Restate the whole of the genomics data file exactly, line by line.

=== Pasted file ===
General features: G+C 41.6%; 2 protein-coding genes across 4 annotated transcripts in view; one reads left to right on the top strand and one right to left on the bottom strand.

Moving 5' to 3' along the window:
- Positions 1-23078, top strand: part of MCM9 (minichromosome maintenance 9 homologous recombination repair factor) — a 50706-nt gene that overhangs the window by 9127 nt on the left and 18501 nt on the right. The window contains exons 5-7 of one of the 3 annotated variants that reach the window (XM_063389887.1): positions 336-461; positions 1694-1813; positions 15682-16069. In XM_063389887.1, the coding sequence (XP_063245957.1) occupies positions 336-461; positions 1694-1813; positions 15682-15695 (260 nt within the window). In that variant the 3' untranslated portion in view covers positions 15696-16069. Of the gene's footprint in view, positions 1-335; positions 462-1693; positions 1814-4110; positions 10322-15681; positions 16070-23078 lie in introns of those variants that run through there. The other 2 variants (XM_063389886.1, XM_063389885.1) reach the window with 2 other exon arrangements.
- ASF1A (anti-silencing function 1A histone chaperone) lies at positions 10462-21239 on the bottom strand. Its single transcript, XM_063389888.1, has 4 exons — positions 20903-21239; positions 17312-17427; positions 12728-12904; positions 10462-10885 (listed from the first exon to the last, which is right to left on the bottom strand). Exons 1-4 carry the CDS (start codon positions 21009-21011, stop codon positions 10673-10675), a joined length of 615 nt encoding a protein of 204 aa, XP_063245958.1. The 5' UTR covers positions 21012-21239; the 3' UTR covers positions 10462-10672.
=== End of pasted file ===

General features: G+C 41.6%; 2 protein-coding genes across 4 annotated transcripts in view; one reads left to right on the top strand and one right to left on the bottom strand.

Moving 5' to 3' along the window:
- Positions 1-23078, top strand: part of MCM9 (minichromosome maintenance 9 homologous recombination repair factor) — a 50706-nt gene that overhangs the window by 9127 nt on the left and 18501 nt on the right. The window contains exons 5-7 of one of the 3 annotated variants that reach the window (XM_063389887.1): positions 336-461; positions 1694-1813; positions 15682-16069. In XM_063389887.1, the coding sequence (XP_063245957.1) occupies positions 336-461; positions 1694-1813; positions 15682-15695 (260 nt within the window). In that variant the 3' untranslated portion in view covers positions 15696-16069. Of the gene's footprint in view, positions 1-335; positions 462-1693; positions 1814-4110; positions 10322-15681; positions 16070-23078 lie in introns of those variants that run through there. The other 2 variants (XM_063389886.1, XM_063389885.1) reach the window with 2 other exon arrangements.
- ASF1A (anti-silencing function 1A histone chaperone) lies at positions 10462-21239 on the bottom strand. Its single transcript, XM_063389888.1, has 4 exons — positions 20903-21239; positions 17312-17427; positions 12728-12904; positions 10462-10885 (listed from the first exon to the last, which is right to left on the bottom strand). Exons 1-4 carry the CDS (start codon positions 21009-21011, stop codon positions 10673-10675), a joined length of 615 nt encoding a protein of 204 aa, XP_063245958.1. The 5' UTR covers positions 21012-21239; the 3' UTR covers positions 10462-10672.